1) Download a compiler. You can find multiple over the internet, but the best is, of course, the original. To grab this, you'll need to go to http://www.oracle.com/technetwork/java/javase/downloads/index.html. Right in the middle-left of the page there should be a button that says "JDK" in it. That's the one you want.
13363 You'll be directed to the download page, now this part is important make sure you accept the Oracle Binary Code License Agreement before anything else.
13364. After you accept it, select your correct operating system and its type (x64 or x86/x32).

2) Once you've finished the download for the compiler, you'll have to set up a path within your computer. This part involves going into your systems settings, be very careful while you're in there.

Go into you're files , then get into your main hard drive (Usually it's under "Computer") and go in "Program Files. When in there, there should be a file called "Java", click into that. If you downloaded the Compiler correctly, there should now be a file called "jdk" and it's version. If there isn't, go back to step one and redo it. Click into "jdk", then into "bin". Now right click the file on the very-top of the list and click "Properties". In it's properties, it says it's location. The location is what you want, so copy it.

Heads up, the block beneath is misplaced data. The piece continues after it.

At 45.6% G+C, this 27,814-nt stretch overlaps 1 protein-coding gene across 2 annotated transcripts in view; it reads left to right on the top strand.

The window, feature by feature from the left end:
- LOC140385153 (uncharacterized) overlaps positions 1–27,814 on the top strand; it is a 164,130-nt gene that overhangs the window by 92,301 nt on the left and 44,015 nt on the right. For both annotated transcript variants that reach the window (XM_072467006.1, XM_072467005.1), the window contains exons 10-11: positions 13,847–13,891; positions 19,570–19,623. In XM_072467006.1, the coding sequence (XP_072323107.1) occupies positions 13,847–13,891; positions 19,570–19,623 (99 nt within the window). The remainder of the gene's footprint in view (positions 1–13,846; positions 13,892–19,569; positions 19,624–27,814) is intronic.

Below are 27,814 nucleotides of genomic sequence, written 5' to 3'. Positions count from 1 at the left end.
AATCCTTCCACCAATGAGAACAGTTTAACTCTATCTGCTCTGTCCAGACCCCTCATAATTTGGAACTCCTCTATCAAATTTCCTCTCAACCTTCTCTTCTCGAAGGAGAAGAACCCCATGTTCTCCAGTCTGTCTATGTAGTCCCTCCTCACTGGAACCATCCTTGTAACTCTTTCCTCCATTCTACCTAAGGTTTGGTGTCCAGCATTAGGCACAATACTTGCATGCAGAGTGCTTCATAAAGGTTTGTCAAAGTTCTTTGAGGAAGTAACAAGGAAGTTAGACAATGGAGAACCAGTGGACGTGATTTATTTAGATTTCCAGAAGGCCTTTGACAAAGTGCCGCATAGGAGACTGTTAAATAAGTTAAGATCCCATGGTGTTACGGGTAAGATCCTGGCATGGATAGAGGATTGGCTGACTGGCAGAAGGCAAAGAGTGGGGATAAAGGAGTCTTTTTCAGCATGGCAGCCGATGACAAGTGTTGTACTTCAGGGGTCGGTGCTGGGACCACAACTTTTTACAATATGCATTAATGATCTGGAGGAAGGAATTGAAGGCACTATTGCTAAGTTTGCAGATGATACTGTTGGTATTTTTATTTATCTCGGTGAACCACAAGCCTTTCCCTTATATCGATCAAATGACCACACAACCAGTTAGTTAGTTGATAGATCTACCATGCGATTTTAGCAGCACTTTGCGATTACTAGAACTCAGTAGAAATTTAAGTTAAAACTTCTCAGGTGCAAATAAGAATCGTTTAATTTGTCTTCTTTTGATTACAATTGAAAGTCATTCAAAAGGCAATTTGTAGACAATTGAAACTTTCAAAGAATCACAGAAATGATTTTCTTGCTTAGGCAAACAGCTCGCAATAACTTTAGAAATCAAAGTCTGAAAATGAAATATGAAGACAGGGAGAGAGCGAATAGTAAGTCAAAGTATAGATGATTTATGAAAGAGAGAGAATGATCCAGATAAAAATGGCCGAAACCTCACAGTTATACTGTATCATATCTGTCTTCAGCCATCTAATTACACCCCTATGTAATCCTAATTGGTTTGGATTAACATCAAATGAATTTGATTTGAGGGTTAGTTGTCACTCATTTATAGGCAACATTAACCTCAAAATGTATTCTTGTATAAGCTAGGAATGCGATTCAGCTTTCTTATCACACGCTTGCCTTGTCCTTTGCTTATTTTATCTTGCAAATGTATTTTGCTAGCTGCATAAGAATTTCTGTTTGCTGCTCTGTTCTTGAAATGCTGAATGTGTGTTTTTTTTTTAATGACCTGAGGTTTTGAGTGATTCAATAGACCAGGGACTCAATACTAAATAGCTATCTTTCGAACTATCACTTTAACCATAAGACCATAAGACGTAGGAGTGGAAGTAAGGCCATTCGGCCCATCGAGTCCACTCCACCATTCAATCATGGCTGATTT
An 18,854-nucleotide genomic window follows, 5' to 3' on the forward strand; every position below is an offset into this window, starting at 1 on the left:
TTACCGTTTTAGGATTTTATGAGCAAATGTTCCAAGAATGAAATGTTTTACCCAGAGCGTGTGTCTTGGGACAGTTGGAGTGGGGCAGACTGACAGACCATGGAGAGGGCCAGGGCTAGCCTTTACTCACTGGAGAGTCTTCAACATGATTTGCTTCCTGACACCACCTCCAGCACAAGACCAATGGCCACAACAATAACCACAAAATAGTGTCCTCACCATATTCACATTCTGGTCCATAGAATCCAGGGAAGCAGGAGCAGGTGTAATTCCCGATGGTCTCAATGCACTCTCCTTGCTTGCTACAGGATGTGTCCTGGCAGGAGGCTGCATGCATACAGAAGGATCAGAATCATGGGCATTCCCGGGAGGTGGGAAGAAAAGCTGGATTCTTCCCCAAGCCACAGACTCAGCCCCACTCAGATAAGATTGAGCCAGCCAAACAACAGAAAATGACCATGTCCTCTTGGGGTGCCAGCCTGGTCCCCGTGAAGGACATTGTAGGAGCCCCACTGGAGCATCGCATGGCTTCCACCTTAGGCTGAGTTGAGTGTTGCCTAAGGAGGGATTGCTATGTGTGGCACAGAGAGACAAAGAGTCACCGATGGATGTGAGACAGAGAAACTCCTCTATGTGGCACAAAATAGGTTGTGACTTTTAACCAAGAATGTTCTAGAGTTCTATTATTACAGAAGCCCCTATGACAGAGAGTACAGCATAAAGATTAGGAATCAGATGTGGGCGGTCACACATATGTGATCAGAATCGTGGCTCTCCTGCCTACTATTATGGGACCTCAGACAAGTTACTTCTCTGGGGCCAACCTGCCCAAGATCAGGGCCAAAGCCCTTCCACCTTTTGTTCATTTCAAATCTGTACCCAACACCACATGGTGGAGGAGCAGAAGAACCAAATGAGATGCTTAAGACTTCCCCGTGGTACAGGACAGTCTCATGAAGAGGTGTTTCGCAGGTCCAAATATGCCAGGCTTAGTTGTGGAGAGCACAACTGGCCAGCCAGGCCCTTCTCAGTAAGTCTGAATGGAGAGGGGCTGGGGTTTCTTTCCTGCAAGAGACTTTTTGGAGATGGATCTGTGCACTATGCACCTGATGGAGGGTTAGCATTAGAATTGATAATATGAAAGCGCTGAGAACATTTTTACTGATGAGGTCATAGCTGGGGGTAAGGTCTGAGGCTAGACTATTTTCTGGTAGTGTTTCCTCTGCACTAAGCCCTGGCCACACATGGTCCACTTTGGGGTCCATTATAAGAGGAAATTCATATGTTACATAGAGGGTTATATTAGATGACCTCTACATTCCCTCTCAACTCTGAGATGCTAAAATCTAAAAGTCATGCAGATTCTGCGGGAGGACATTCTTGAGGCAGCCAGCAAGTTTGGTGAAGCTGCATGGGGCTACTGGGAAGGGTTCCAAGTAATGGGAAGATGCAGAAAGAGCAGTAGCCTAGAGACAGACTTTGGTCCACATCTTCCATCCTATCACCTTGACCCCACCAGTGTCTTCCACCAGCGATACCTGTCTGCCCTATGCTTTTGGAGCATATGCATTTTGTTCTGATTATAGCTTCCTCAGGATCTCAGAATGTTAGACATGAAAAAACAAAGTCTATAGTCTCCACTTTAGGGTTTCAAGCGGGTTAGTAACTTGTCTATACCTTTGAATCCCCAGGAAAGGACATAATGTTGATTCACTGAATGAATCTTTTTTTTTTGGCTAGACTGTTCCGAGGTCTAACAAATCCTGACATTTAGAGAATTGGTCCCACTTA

13366 After you copied just it's location, you can cancel out of everything. Open up start, and right click or open "System" (Depending on operation system) then go into "Advanced System Settings".
13368
At the vary bottom of the "Advanced" tab, there should be a button that says "Environment Variables...". Click on it. THIS IS WHERE YOU MUST BE SUPER CAREFUL! DON'T TOUCH ANYTHING EXCEPT WHAT I TELL YOU! Under User Variables, underneith the box of words should be three buttons: "New"; "Edit"; "Delete". ONLY CLICK "NEW".
13380
Under Variable Name, put "Path", and for "Value", paist the location you copied earlier.
13381
Now click "OK" then "Apply". The scary part's done.

3) Lastly, you'll need an IDE to code in, and the best for Java is Eclipse. To download eclipse, go to: http://www.eclipse.org/downloads/
From there you'll be given a list of useful programs made by the company, but for now just download the "Standard Edition" (Remember to use the same operating system and xBit used for the compiler).